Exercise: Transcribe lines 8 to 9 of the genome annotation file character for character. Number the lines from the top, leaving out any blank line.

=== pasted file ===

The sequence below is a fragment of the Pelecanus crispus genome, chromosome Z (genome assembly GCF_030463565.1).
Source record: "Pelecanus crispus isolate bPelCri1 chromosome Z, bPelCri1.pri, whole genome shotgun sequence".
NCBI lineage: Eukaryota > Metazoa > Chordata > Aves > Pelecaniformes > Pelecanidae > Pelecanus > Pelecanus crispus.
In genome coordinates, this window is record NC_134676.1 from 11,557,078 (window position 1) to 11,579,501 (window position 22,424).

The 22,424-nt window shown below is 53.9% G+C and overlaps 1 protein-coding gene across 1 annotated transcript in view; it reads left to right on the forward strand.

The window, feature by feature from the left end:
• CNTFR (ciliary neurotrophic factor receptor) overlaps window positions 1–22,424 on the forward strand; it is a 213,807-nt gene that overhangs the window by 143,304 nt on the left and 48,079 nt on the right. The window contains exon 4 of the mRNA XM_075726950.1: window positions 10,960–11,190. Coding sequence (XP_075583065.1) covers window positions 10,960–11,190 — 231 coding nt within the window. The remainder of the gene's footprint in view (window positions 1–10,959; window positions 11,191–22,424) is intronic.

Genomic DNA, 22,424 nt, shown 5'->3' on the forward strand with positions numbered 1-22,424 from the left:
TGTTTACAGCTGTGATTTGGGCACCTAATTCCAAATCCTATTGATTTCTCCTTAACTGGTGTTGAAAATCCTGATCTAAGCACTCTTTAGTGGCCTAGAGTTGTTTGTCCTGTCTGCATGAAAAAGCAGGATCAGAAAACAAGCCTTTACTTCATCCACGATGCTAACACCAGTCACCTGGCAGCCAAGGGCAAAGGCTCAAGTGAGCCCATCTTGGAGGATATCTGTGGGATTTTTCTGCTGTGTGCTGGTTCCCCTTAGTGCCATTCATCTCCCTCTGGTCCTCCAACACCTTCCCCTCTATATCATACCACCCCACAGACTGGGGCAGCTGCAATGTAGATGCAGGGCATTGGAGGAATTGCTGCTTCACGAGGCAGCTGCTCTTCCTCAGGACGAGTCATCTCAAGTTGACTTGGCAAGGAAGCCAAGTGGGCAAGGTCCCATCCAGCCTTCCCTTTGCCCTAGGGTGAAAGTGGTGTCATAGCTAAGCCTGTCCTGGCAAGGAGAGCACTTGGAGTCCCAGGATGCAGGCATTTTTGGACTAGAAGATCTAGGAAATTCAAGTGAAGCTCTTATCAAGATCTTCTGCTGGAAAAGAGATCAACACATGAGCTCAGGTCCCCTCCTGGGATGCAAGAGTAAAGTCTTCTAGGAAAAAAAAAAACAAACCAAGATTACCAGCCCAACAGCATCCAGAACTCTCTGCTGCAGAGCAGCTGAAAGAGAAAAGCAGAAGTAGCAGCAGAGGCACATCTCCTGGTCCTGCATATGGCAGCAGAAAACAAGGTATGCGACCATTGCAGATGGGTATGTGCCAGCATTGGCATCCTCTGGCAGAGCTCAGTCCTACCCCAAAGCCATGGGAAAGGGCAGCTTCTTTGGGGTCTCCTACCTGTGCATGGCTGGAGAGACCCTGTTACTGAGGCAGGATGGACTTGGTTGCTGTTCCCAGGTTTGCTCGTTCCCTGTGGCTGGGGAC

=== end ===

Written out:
Genomic DNA, 22,424 nt, shown 5'->3' on the forward strand with positions numbered 1-22,424 from the left:
TGTTTACAGCTGTGATTTGGGCACCTAATTCCAAATCCTATTGATTTCTCCTTAACTGGTGTTGAAAATCCTGATCTAAGCACTCTTTAGTGGCCTAGAGTTGTTTGTCCTGTCTGCATGAAAAAGCAGGATCAGAAAACAAGCCTTTACTTCATCCACGATGCTAACACCAGTCACCTGGCAGCCAAGGGCAAAGGCTCAAGTGAGCCCATCTTGGAGGATATCTGTGGGATTTTTCTGCTGTGTGCTGGTTCCCCTTAGTGCCATTCATCTCCCTCTGGTCCTCCAACACCTTCCCCTCTATATCATACCACCCCACAGACTGGGGCAGCTGCAATGTAGATGCAGGGCATTGGAGGAATTGCTGCTTCACGAGGCAGCTGCTCTTCCTCAGGACGAGTCATCTCAAGTTGACTTGGCAAGGAAGCCAAGTGGGCAAGGTCCCATCCAGCCTTCCCTTTGCCCTAGGGTGAAAGTGGTGTCATAGCTAAGCCTGTCCTGGCAAGGAGAGCACTTGGAGTCCCAGGATGCAGGCATTTTTGGACTAGAAGATCTAGGAAATTCAAGTGAAGCTCTTATCAAGATCTTCTGCTGGAAAAGAGATCAACACATGAGCTCAGGTCCCCTCCTGGGATGCAAGAGTAAAGTCTTCTAGGAAAAAAAAAAACAAACCAAGATTACCAGCCCAACAGCATCCAGAACTCTCTGCTGCAGAGCAGCTGAAAGAGAAAAGCAGAAGTAGCAGCAGAGGCACATCTCCTGGTCCTGCATATGGCAGCAGAAAACAAGGTATGCGACCATTGCAGATGGGTATGTGCCAGCATTGGCATCCTCTGGCAGAGCTCAGTCCTACCCCAAAGCCATGGGAAAGGGCAGCTTCTTTGGGGTCTCCTACCTGTGCATGGCTGGAGAGACCCTGTTACTGAGGCAGGATGGACTTGGTTGCTGTTCCCAGGTTTGCTCGTTCCCTGTGGCTGGGGAC